I have been working with a PT ( who has been brilliant at not only focusing me on my training, but also helping me remain positive and even managing to make me laugh when I feel like I want to die! The most impressive thing is that I actually listen to him. Those who know me well, know I don’t take kindly to ‘advice’. Certainly not straight away. Unless those people have come recommended from a friend or I have seen what they can do, I ignore them. Yeh, I know… I’m working on changing that.

Anyway, my hope is that the sessions will help not only my running and general fitness but also pull my body out of the slump it’s been in since my virus two years ago. Despite the fact that I haven’t been going to regular sessions, it seems my body is happy with even a little bit of advice and my running feels easier. I have also noticed I no longer have the pain in my legs, which used to stop me running and render me useless for a day or two.

So what is the problem?

Well there are two. Firstly, my chest is still recovering from flu over Christmas/New Year, leaving me with a nasty cough and a bit of reliability on my inhaler. Getting into a rhythm with my breathing is taking a lot longer and I’m not breaking through my initial wall until well past mile 1.

The second? I’m getting bored. This is the most difficult one to fix. Music isn’t helping and even the information from Runkeeper about how I’m doing, annoys me.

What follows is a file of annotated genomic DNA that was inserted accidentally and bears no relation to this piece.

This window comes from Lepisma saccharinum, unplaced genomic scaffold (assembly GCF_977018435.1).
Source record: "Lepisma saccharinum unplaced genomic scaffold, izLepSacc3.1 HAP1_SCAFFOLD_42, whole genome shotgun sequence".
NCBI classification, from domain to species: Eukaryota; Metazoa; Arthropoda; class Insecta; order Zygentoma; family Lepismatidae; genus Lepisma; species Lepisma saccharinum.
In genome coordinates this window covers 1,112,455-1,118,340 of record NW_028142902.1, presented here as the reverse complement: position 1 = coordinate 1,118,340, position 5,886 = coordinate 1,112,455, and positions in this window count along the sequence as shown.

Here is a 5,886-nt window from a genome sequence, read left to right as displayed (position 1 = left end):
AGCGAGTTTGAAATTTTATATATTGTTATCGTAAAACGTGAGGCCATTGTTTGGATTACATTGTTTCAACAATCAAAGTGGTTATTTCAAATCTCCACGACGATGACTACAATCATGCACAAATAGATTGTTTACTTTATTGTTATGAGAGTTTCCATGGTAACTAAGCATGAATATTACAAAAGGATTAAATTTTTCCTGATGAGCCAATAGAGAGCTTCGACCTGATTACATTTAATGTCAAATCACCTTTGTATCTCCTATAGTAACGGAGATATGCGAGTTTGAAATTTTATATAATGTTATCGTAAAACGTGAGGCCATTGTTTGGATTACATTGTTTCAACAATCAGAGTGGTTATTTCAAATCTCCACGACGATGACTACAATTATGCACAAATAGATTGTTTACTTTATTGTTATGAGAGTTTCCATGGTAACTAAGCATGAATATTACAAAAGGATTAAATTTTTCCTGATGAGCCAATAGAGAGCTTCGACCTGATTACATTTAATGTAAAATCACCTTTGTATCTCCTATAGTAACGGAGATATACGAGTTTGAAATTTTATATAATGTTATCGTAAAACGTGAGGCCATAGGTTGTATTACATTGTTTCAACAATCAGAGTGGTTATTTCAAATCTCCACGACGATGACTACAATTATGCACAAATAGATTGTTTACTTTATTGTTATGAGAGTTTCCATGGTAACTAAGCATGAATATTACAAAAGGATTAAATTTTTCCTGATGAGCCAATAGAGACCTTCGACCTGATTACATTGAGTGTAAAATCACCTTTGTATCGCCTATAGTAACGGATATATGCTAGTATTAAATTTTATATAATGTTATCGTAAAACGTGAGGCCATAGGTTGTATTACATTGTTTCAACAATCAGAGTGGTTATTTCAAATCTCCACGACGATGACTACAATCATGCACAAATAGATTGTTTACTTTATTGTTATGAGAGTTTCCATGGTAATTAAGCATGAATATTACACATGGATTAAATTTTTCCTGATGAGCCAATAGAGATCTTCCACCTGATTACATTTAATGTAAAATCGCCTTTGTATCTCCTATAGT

I’m not sure if this isn’t just down to the fact that I am used to team sports. In particular, I’m used to being in a boat with at least 3 other people and all of us helping to keep the other going. The best bit? We were all stuck in the same place so one person couldn’t go off and leave the rest behind even if they wanted to! Well, not without getting wet.

A few people have suggested joining a running club, but this isn’t what I want. I don’t want to be running with other people where I realise just how slow I am and how much work I have to do! At this point, I will acknowledge that yes, most runners are supportive and would help me… blah blah blah… but I’m not into that kind of help. I’m a competitive person. I need to feel I’m competitive, not that I’m there for everyone to pour pity on. I know that getting help from a club works for a lot of people, but I’m just not that person.

Taking part in the running events this year is about raising money and awareness of my chosen charities not how fast I can complete them. I just want to get round the course (before they close it) and prove to myself and the doubters, that I can come back from that virus and be fit again.

The morning after…

Tuesday ended on a bit of a ‘downer’. I’ve not been feeling like myself for the last couple of days, feeling alone and more than a bit doubtful on whether my life is going in the right direction. I guess seeing the stress that my family is under due to the illness of my Grandfather, is probably the cause. I hate feeling useless and in this situation, that’s exactly what I am. Other than providing support, I can do nothing.

For the last four months, I have felt the same helplessness about my own health. I originally started feeling ill in May and ignoring it cost me four months of rowing training, the entire winter head racing season and could have cost me my long term health.